Consumer perception of Chrysler is on the rise in the wake of a new marketing campaign, its improving sales and recent positive media coverage of the company, according to YouGov’s BrandIndex.
The index is based on consumers’ responses to the question: Have you heard anything about Company X in the last two weeks? If yes, was it positive or negative?
YouGov calculates something called a buzz score that measures the difference between those saying they’ve heard something positive and those who heard something negative.
On Monday, Chrysler’s buzz score hit 17 — the highest since its 2009 restructuring.
The scores can range from 100 to –100. A zero score means equal positive and negative feedback. Then the YouGov researchers isolated those consumers who say they plan to buy a car within the next 12 months.
The improved perception of Chrysler is stunning considering where it used to be. Back in June 2009, when Chrysler emerged from Chapter 11 bankruptcy, Chrysler’s buzz score reached a low of –41.
The newly formed Chrysler has since repaid all of the loans it owed the U.S. and Canadian governments. The only U.S. aid Chrysler has not repaid is what it received from the Bush administration.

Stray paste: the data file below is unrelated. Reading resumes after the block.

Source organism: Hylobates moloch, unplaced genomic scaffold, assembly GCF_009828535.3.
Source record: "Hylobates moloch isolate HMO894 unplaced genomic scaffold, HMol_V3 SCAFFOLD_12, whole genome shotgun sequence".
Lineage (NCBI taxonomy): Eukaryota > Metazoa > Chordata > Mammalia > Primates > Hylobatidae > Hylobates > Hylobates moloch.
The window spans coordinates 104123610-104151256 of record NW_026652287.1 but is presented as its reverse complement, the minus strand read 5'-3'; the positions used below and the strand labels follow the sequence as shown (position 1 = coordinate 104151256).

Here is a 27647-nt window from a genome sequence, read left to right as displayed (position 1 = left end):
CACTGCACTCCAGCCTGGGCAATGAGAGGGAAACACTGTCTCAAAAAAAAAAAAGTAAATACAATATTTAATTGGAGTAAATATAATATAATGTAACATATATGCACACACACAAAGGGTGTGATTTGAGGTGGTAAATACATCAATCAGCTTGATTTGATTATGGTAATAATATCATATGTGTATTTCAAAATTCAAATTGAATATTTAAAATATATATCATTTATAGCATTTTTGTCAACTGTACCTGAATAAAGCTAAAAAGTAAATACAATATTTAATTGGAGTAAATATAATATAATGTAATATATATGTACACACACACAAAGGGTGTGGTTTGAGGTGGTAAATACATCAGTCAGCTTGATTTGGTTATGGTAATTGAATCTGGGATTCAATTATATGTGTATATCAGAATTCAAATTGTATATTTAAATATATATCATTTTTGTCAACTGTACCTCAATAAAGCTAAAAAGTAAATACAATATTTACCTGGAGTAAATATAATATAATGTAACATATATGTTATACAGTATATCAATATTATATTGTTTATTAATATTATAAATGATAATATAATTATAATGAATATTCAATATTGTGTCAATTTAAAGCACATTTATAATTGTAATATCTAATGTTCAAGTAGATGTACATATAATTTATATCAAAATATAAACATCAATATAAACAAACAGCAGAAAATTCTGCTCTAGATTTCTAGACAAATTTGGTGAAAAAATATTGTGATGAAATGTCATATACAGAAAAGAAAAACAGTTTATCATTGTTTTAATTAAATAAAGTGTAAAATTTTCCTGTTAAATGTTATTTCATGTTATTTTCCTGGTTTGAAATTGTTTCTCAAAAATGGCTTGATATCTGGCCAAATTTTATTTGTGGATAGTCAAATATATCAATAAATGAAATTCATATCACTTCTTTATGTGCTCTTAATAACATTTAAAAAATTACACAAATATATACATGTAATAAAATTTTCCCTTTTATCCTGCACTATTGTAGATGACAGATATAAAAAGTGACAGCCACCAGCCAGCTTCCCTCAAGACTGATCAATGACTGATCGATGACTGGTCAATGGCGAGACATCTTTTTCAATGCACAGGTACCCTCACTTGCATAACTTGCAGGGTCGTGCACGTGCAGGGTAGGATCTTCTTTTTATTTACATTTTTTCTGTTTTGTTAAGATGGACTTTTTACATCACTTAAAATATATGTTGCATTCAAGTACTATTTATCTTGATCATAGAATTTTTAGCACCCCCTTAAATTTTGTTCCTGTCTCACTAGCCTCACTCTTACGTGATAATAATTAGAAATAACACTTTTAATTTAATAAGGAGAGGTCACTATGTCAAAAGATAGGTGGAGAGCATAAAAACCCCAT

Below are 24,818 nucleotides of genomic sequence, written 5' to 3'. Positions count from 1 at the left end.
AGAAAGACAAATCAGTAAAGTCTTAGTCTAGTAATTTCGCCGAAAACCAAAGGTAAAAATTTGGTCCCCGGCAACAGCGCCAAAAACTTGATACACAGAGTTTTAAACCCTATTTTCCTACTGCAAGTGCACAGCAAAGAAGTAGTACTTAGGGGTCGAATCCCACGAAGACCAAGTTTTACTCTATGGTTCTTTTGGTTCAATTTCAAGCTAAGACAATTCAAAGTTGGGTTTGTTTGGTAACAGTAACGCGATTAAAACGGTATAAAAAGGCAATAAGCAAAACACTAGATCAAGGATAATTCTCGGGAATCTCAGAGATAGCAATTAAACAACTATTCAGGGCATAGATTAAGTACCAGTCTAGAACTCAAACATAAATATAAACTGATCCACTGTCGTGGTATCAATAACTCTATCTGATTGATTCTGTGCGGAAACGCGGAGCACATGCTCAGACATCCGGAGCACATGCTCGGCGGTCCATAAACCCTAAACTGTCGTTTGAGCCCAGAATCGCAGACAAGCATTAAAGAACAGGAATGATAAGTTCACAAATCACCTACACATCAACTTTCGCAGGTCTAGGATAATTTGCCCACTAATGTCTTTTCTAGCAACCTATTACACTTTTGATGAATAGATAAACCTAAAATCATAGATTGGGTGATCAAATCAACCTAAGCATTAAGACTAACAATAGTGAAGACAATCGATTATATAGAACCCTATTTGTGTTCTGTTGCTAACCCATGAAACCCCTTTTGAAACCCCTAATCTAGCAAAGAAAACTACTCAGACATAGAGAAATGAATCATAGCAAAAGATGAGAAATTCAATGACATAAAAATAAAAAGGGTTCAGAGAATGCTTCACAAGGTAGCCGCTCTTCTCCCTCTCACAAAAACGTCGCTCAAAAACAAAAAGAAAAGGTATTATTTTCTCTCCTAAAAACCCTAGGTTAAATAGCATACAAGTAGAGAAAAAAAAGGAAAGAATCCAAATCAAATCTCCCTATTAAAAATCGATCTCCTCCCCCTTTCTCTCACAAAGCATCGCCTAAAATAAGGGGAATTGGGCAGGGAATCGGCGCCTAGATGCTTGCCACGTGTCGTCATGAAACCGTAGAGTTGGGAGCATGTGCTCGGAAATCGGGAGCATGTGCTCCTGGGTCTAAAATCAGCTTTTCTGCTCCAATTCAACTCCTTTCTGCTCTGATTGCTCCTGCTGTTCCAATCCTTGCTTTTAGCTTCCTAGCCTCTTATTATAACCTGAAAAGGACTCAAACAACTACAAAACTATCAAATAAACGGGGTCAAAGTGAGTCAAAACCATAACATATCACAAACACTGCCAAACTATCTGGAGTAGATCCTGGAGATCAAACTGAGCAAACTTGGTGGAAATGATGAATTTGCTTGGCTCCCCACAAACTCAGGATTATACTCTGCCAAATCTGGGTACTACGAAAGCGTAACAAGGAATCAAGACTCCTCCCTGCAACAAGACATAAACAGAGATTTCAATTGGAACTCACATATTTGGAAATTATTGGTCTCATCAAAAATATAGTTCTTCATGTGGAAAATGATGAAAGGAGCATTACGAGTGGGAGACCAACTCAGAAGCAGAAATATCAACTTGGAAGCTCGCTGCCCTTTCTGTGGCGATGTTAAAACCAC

Chrysler also launched 16 new or redesigned cars in 18 months and its U.S. sales increased 26.2% in 2011, or more than twice the industry’s increase.
However, for many consumers, Chrysler still must overcome concerns about quality and reliability because it often finishes last or close to last in studies by J.D. Power and Associates and Consumer Reports.
Yet positive perception of Chrysler has surpassed the average score for the Detroit Three for the first time in three years, said Ted Marzilli, global managing director of YouGov’s BrandIndex.
“This is about the highest point that Chrysler has been at for brand perception in several years,” Marzilli said. “It tends to show positive momentum for the brand.”
Ford’s score was 37 on Monday while General Motors’ score was 15, according to YouGov’s BrandIndex.
However, Marzilli said Chrysler’s brand perception dropped significantly in February after its Super Bowl commercial with Clint Eastwood aired. That commercial was initially attacked by Republicans who charged that Eastwood seemed to be endorsing U.S. President Barack Obama and taxpayer assistance for the automotive industry.
More recently, Marzilli said, Chrysler has launched four new commercials with themes that are similar to the “It’s Halftime in America” Super Bowl commercial that portray average Americans struggling to overcome challenging life situations while driving Chrysler, Dodge, Jeep and Ram products.
By Brent Snavely, Detroit Free Press